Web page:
[5]  The State does not challenge the circuit court’s holding that the garage was part of the curtilage of Leutenegger’s house and subject to the warrant requirement.  This implicit concession appears appropriate in this case.  Published decisions on this topic consistently hold that an attached garage is part of the curtilage.  See Los Angeles Police Protective League v. Gates, 907 F.2d 879, 885 (9th Cir. 1990); State v. Pink, 648 N.W.2d 107, 109 (Iowa 2002).  We caution, however, that such determinations are fact specific and, in a particular case, a house and attached garage may be situated such that entry through an open garage door to an “exterior” house door within the garage may appear to be the least intrusive means of establishing contact with an occupant.  Under such circumstances, an attached garage might be considered non-curtilage for the limited purpose of making contact with an occupant, similar to some porches.  See United States v. Santana, 427 U.S. 38, 42 (1976); State v. Potter, 72 S.W.3d 307, 313-14 (Mo. Ct. App. 2002).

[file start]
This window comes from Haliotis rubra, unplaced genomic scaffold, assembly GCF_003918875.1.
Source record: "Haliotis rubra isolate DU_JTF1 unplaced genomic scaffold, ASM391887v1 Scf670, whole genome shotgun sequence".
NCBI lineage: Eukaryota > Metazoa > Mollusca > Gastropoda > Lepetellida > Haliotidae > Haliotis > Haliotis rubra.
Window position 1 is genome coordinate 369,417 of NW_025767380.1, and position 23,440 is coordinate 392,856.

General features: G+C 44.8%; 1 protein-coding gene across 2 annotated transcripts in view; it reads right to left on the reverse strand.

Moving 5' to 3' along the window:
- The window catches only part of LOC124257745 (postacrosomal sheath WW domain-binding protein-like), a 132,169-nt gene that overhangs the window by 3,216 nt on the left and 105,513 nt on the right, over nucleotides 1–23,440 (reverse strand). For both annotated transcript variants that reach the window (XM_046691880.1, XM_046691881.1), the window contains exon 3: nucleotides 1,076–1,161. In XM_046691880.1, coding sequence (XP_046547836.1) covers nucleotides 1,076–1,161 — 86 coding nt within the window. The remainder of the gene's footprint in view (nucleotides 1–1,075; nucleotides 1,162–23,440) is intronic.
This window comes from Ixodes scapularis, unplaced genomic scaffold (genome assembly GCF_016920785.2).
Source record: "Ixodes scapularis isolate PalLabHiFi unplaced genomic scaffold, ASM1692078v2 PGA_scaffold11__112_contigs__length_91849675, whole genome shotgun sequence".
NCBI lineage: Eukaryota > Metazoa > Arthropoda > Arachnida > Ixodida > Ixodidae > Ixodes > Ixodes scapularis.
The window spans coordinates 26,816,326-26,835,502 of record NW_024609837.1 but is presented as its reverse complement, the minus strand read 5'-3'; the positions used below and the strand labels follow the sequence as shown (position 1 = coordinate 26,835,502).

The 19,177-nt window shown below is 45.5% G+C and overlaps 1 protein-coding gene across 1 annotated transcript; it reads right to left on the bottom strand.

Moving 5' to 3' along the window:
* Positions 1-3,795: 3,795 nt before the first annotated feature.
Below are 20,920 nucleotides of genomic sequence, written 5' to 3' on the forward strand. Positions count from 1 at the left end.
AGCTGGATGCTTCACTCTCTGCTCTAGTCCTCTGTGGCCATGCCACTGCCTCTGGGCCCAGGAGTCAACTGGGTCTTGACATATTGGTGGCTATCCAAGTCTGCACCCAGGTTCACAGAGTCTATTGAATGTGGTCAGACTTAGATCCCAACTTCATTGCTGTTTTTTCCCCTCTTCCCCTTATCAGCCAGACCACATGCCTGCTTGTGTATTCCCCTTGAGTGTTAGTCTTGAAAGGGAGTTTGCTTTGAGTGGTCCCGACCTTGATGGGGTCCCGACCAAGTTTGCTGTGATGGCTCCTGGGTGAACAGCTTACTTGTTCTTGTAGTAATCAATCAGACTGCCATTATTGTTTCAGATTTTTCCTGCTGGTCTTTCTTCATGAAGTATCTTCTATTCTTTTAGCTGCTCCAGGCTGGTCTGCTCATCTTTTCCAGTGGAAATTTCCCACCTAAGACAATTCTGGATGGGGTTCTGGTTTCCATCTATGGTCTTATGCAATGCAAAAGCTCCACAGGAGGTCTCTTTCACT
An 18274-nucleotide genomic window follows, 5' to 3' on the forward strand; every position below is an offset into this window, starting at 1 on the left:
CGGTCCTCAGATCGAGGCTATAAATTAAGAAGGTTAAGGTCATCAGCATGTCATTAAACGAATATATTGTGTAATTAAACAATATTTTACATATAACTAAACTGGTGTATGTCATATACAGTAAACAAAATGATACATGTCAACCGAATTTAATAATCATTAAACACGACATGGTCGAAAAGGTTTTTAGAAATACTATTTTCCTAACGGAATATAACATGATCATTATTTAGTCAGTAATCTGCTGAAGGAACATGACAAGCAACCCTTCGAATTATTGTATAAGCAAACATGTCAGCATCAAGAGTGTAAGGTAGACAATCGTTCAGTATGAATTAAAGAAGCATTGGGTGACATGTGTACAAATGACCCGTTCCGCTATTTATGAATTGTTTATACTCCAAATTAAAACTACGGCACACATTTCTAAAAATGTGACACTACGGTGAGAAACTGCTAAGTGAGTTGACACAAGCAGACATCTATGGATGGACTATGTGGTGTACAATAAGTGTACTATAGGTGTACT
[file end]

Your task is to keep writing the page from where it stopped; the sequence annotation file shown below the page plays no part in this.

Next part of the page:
[6]  Several of the facts recited in this opinion come from the dispatch tape which has not been transcribed, but which has been heard by the circuit court and this court. 

[7]  The officer did not testify that Leutenegger was not moving about, but we think it is obvious that the circuit court made this factual inference.  We also conclude that the officer’s testimony supports this inference.  Appellate courts may assume facts, reasonably inferable from the record, in a manner that supports the trial judge’s decision.  See, e.g., State v. Wilks, 117 Wis. 2d 495, 503, 345 N.W.2d 498 (Ct. App.), aff’d, 121 Wis. 2d 93, 358 N.W.2d 273 (1984); see also State v. Hockings, 86 Wis. 2d 709, 722, 273 N.W.2d 339 (1979).